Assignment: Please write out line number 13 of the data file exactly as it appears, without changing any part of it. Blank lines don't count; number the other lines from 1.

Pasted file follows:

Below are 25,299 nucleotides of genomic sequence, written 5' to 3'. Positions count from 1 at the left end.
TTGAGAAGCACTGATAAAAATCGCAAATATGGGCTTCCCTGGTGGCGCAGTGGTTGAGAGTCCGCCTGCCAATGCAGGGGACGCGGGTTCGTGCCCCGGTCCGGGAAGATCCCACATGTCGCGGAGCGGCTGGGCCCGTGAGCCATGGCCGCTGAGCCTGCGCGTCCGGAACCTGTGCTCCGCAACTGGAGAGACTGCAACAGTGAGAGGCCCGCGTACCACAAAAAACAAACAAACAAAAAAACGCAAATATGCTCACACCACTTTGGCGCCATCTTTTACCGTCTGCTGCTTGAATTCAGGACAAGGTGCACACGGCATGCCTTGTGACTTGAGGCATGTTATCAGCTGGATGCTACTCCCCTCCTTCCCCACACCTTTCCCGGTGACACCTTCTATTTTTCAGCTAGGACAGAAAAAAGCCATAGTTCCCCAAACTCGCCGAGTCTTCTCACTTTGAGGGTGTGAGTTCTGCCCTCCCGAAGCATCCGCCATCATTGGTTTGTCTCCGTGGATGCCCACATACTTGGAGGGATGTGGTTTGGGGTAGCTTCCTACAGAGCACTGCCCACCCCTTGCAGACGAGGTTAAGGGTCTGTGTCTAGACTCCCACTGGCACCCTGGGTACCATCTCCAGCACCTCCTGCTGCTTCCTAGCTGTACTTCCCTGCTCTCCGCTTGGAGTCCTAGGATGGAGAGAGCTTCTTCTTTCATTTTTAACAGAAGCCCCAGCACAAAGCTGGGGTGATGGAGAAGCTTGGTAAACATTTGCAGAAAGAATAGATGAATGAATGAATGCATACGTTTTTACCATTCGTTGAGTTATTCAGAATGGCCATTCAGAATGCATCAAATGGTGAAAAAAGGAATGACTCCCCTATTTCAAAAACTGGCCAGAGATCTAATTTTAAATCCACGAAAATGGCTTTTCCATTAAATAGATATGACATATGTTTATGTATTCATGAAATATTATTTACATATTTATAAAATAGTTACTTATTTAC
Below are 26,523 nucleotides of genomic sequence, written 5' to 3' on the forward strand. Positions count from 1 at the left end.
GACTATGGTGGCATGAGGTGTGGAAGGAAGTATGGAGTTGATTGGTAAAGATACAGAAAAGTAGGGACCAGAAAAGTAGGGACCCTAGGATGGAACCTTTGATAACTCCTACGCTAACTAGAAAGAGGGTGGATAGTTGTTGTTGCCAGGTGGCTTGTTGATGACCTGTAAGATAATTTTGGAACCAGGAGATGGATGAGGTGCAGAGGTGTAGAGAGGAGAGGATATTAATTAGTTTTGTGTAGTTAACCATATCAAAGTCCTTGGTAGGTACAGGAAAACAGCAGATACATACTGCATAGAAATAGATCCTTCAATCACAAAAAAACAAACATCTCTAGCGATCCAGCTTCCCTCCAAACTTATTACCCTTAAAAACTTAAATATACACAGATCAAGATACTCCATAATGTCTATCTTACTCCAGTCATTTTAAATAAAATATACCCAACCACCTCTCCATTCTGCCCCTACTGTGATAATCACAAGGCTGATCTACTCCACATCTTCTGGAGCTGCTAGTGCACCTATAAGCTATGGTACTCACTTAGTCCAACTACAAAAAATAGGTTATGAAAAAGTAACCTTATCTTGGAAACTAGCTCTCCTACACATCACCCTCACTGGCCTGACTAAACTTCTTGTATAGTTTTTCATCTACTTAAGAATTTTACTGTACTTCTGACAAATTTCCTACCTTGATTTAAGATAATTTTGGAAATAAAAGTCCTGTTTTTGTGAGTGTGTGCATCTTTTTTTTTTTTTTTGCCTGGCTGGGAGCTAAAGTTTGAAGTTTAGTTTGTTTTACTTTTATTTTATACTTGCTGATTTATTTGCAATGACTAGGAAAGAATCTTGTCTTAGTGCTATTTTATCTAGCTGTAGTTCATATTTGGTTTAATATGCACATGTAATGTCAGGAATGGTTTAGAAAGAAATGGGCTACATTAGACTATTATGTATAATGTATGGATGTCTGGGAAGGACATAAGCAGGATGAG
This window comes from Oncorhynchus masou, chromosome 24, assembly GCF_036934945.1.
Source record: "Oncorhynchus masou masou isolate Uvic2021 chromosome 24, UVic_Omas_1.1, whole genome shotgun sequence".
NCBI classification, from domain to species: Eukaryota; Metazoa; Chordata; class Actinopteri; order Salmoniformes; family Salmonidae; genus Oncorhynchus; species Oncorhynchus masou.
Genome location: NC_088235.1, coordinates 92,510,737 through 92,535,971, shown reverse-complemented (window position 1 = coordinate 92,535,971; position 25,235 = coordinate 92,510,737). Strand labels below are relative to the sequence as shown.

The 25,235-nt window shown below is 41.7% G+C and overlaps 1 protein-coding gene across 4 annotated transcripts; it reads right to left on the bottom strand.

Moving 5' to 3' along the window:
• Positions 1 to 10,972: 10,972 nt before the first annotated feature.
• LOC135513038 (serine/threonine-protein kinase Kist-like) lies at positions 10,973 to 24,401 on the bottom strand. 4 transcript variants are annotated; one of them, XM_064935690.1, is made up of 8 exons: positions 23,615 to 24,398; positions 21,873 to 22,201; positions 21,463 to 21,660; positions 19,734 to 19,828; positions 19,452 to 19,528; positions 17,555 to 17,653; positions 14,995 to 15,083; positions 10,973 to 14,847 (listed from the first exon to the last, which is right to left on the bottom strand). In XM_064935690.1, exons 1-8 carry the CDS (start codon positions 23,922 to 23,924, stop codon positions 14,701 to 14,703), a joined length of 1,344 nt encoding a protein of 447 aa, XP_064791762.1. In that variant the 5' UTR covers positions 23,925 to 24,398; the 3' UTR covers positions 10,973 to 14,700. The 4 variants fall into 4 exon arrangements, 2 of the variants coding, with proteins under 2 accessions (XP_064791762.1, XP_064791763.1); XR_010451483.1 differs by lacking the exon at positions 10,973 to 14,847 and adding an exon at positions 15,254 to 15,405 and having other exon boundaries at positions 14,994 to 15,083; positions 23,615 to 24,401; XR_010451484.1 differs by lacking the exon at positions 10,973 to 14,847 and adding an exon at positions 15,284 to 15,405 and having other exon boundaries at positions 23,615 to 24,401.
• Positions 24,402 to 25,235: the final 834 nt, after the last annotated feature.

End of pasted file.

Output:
• Positions 24,402 to 25,235: the final 834 nt, after the last annotated feature.